Boris Johnson and Jeremy Corbyn have just faced one another in the Commons for the first time in this new Parliament, though it is highly unlikely to be the last. The pair were responding to the election of the new Speaker, Lindsay Hoyle, and both chose to use their statements to make a few remarks about the election itself.
Naturally, Johnson was greeted with a huge cheer from his MPs when he rose, and told the Speaker that ‘I mean absolutely no disrespect to those who are no longer with us – but I think this Parliament is a vast improvement on its predecessor’. He then promised that ‘this Parliament is not going to waste the time of the nation in deadlock and division and delay’, and that on Friday MPs would vote on the Withdrawal Agreement Bill. He joked that even the Speaker’s pet parrot (called Boris) would by now be able to repeat the promise to ‘get Brexit done’, adding that ‘we are going to get on with delivering on the priorities of the British people, transforming the NHS, investing massively in education, in police, uniting and levelling up across the country and across the UK’.
Johnson has the majority to achieve whatever he wants, and the real risk in this Parliament is that he doesn’t press ahead with reforms, rather than that MPs will block them, as they have had the power to do over the past few years. But his statement did nod to one thing he has far less power over. He told MPs that ‘it is my belief and the belief of most honourable members in this house that we should resist the calls of those who would break up that United Kingdom’. For while the Tories had a good night in England and Wales last Thursday, they didn’t fare so well in Scotland, and Nicola Sturgeon has claimed victory and a mandate in Scotland to press ahead with plans for a second independence referendum. Johnson might have the votes for Brexit and his domestic reforms, but it’s going to be much harder for him to predict what will happen with the Union in the coming years.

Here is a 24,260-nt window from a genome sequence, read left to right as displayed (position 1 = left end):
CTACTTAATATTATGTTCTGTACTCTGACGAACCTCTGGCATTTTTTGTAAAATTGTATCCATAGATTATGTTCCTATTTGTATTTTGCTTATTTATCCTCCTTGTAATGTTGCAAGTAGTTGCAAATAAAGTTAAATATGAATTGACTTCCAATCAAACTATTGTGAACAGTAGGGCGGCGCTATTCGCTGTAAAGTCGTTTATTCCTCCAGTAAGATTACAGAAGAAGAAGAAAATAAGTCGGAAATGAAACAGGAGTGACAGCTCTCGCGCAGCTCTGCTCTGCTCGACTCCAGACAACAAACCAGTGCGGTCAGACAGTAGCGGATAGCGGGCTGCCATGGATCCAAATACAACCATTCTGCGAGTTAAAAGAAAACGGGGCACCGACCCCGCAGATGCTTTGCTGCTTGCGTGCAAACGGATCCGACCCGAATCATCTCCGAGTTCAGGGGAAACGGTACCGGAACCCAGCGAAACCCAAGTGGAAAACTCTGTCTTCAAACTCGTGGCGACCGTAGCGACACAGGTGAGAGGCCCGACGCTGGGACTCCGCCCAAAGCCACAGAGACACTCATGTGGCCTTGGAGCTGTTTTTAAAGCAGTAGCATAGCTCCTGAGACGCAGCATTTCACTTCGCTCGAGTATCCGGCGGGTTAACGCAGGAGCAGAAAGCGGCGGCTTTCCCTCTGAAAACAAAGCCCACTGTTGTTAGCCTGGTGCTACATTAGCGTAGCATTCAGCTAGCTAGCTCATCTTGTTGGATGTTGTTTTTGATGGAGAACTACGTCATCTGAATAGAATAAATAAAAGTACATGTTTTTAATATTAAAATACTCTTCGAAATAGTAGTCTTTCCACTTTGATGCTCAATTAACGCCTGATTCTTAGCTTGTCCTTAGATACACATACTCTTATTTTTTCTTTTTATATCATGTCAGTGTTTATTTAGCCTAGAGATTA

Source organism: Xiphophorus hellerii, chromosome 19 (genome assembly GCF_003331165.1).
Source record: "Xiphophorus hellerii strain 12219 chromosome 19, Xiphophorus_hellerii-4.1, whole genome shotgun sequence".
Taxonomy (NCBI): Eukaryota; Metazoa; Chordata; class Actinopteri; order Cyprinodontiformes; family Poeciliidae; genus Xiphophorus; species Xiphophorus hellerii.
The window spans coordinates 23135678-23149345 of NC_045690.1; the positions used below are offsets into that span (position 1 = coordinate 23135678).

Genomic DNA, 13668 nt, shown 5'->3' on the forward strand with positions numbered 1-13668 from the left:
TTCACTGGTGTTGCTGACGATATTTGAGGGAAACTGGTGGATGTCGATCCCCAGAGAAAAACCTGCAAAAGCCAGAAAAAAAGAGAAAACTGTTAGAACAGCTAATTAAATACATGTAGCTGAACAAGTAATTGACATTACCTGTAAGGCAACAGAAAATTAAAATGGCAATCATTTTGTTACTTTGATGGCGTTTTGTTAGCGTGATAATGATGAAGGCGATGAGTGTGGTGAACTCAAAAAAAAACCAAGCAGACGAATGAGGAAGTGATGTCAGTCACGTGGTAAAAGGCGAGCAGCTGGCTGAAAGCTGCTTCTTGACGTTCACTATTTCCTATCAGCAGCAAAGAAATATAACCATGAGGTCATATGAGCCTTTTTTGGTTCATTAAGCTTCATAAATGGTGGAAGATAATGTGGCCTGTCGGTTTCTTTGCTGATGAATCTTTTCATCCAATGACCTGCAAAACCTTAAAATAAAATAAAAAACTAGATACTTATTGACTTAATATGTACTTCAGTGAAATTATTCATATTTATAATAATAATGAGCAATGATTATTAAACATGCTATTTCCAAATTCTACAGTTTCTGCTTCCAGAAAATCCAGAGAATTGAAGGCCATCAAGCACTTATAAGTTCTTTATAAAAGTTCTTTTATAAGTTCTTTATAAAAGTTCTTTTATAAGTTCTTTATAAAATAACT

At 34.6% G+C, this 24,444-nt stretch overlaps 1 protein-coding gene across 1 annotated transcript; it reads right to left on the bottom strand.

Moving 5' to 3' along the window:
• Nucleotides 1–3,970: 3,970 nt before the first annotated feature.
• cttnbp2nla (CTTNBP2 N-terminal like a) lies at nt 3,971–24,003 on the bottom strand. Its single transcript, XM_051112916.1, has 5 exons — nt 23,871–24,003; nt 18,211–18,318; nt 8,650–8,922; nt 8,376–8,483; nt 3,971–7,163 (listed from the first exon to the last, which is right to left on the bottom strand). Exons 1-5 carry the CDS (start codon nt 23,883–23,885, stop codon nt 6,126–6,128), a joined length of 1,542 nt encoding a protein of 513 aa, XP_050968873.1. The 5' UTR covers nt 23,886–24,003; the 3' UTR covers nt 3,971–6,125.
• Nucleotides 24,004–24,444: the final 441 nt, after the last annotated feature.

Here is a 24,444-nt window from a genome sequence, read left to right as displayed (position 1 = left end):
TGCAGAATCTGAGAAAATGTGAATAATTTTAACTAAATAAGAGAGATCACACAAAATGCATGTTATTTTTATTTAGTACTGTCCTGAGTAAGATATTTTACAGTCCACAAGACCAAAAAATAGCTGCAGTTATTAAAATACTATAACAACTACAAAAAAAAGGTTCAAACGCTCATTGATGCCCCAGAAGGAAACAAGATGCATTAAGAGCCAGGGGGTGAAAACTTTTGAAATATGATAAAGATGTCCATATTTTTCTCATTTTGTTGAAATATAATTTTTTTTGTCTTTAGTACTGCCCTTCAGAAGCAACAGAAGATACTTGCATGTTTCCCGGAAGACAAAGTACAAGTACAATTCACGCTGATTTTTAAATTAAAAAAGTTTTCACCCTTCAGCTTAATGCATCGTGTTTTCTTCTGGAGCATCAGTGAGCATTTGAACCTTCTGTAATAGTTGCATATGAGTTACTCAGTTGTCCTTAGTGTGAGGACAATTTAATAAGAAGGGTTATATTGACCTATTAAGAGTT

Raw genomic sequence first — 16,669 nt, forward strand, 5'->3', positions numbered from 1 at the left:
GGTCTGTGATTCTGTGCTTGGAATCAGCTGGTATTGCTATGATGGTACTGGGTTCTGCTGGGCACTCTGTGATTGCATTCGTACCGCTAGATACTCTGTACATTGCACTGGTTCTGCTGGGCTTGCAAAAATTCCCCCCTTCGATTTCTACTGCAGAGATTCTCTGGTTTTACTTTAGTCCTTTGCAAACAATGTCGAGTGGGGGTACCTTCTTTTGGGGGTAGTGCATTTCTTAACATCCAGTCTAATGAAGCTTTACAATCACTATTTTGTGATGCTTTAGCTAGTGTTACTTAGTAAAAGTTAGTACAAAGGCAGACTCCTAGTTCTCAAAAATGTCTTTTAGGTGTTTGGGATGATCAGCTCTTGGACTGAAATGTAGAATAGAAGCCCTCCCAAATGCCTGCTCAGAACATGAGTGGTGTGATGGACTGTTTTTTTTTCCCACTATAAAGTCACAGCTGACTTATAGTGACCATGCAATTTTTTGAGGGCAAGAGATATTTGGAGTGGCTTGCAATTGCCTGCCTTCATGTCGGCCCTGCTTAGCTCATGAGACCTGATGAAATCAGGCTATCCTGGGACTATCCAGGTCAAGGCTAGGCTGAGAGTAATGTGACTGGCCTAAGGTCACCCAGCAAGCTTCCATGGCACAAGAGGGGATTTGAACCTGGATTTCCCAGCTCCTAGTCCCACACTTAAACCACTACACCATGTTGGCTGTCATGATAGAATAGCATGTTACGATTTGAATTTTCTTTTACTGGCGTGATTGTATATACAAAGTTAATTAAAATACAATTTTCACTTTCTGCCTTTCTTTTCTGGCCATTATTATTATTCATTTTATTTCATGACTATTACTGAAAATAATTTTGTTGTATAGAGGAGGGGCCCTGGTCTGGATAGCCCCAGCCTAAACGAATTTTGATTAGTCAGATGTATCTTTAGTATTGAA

Corbyn didn’t have as warm a reception, funnily enough. The Labour benches behind him were much depleted and those around the Labour leader looked exhausted and miserable. He paid tribute to the Labour MPs who had lost their seats, mentioning Dennis Skinner by name. But before he and Johnson had spoken, they had listened to one of the probable contenders to replace Corbyn, Lisa Nandy, who was proposing Hoyle as Speaker. She offered an analysis of a system that was breaking down and losing the trust of the people it was supposed to represent. It may well be something the Speaker himself agrees with from his own constituency experience. But it was also a none-too-subtle pitch from Nandy for the top job in the party. Corbyn is the ghost of Labour’s present, hanging around as leader when many MPs wish he could be consigned to the past. Might Nandy be the ghost of the party’s future?